NV caucuses set record; Trump endorsed; Kasich banking on Michigan

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The latest from the presidential campaign trail:

NV caucuses set attendance record

LAS VEGAS (AP) — The Nevada Republican party is reporting that attendance at its Tuesday night caucus set a new record.

The party says more than 75,000 voters attended the caucus. That’s more than twice the 33,000 who caucused in 2012.

Nevada’s Republican caucuses have been plagued by low attendance and other problems since they began in 2008. Democrats have seen stronger turnout numbers. They reported more than 84,000 caucus goers in their caucuses on Saturday.

As expected, the relatively high turnout Tuesday powered Donald Trump to a commanding victory.

Trump gets endorsement from sitting members of Congress

WASHINGTON (AP) — Republican front-runner Donald Trump has won his first endorsements from sitting members of Congress.

Reps. Duncan Hunter of California and Chris Collins of New York said Wednesday they are backing Trump for the GOP nomination for president.

Collins said Trump has demonstrated he has “the guts and the fortitude” to help U.S. companies compete with China and take on foreign threats such as the Islamic State and North Korea.

Hunter called Trump a strong leader.

Hunter sponsored a bill passed by the House last year that would shut down funding for so-called sanctuary cities like San Francisco that shield immigrants from deportation by federal authorities.

Democrats accused Republicans of following Trump in demonizing Latinos and dubbed the bill the Donald Trump Act.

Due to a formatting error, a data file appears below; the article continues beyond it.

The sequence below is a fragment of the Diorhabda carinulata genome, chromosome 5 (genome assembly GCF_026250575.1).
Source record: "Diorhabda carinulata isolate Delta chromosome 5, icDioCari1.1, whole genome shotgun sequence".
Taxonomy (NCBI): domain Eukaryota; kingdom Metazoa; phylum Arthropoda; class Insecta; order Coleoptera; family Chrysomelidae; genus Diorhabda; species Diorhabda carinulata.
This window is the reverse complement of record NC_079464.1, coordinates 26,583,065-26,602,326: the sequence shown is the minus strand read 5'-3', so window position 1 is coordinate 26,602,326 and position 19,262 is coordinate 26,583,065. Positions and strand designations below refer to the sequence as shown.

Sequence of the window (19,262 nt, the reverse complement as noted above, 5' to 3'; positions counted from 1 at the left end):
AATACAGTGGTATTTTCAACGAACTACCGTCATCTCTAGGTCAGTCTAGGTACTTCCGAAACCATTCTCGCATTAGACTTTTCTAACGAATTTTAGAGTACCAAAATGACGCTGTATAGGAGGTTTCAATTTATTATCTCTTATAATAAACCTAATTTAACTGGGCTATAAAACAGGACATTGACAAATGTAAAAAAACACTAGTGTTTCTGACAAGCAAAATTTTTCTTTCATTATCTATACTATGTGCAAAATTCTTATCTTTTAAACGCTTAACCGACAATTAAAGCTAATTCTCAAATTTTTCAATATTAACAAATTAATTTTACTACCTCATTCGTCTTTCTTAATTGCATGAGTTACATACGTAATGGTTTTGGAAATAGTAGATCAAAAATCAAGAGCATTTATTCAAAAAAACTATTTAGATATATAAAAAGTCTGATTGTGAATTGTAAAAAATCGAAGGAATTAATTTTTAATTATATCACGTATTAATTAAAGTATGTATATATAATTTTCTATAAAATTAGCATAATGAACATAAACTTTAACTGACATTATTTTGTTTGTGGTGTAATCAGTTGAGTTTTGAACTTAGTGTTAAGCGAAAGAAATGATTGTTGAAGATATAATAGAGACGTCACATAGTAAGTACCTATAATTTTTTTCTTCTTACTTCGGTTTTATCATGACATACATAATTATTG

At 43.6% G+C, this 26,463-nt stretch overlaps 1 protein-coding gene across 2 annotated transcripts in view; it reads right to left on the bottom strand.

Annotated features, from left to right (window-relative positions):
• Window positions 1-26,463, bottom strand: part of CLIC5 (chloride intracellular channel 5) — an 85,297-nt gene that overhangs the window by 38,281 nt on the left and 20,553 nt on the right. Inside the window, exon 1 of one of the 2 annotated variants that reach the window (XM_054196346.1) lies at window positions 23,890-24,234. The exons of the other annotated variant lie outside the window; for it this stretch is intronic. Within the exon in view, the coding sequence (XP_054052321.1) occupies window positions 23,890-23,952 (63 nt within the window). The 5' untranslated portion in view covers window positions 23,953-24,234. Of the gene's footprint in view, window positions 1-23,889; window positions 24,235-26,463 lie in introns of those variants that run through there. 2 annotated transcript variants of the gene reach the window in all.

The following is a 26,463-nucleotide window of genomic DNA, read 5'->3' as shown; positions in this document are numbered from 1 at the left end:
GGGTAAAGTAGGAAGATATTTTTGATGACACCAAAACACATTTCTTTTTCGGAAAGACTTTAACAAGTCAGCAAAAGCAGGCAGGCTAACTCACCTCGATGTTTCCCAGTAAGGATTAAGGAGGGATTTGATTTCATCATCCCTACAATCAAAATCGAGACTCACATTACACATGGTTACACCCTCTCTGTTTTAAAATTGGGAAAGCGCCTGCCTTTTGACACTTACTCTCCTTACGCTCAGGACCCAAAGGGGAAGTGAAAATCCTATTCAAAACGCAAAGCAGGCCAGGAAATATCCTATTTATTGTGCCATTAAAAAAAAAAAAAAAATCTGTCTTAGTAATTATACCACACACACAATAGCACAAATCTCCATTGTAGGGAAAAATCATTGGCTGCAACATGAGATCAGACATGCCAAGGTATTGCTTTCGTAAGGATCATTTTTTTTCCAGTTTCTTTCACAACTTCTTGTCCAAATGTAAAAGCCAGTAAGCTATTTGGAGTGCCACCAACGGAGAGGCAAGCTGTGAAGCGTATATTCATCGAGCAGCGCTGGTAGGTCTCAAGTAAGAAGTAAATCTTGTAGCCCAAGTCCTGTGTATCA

Kasich goes after Rubio as bad investment

UNDATED (AP) — John Kasich’s campaign is unleashing a stream of attacks against Marco Rubio, saying it’s time to “rethink the conventional wisdom” that Rubio is the establishment’s best hope for defeating Donald Trump.

Kasich’s campaign has sent three memos to reporters in fewer than 24 hours slamming Rubio’s campaign strategy, saying he’s proving to be a poor return on investment when comparing his campaign spending with his early-state finishes.

The campaign is attempting to downplay Rubio’s second-place finish in Tuesday night’s Nevada caucuses as a disappointment given how much he spent in the state.

A slate of GOP office holders have lined up behind Rubio, including Bob Dole, Sen. Orrin Hatch of Utag and former Minnesota Gov. Tim Pawlenty. Kasich has secured several prominent endorsements as well in recent days, including Tom Ridge, the former Pennsylvania governor and first director of Homeland Security.

Kasich’s campaign is banking everything on Michigan’s March 8 primary and is making clear the candidate has no plans to drop out soon.

For some GOP voters, a grudging acceptance of Trump

MIDLOTHIAN, Va. (AP) — As Donald Trump racks up wins, not all Republican voters are celebrating. But doubters are coming to grips with the idea that he may be their party’s best chance for retaking the White House.

The real estate mogul has scored three straight commanding primary victories and enters next week’s delegate-rich Super Tuesday elections in strong position.

Interviews with about two dozen frequent Republican voters in Virginia — an important general election battleground and one of several states with a primary next week — reveal the complex mix of emotions Trump evokes within in his own party.

There’s sometimes shock, confusion and anxiousness. But there’s also a grudging acceptance of his staying power and a feeling that he’d be better than another four years with a Democrat in the White House.

Reid endorses Clinton

(AP) Senate Democratic Leader Harry Reid is endorsing Hillary Clinton for the Democratic presidential nomination.

A spokeswoman for the Nevada senator said Wednesday that Reid was making the endorsement. Reid participated in his state’s Democratic caucuses Saturday but voted as “uncommitted.” Clinton won the contest.

Reid said he took pains to remain neutral in the competition between Clinton and Bernie Sanders so he would not be accused of rigging the caucuses.

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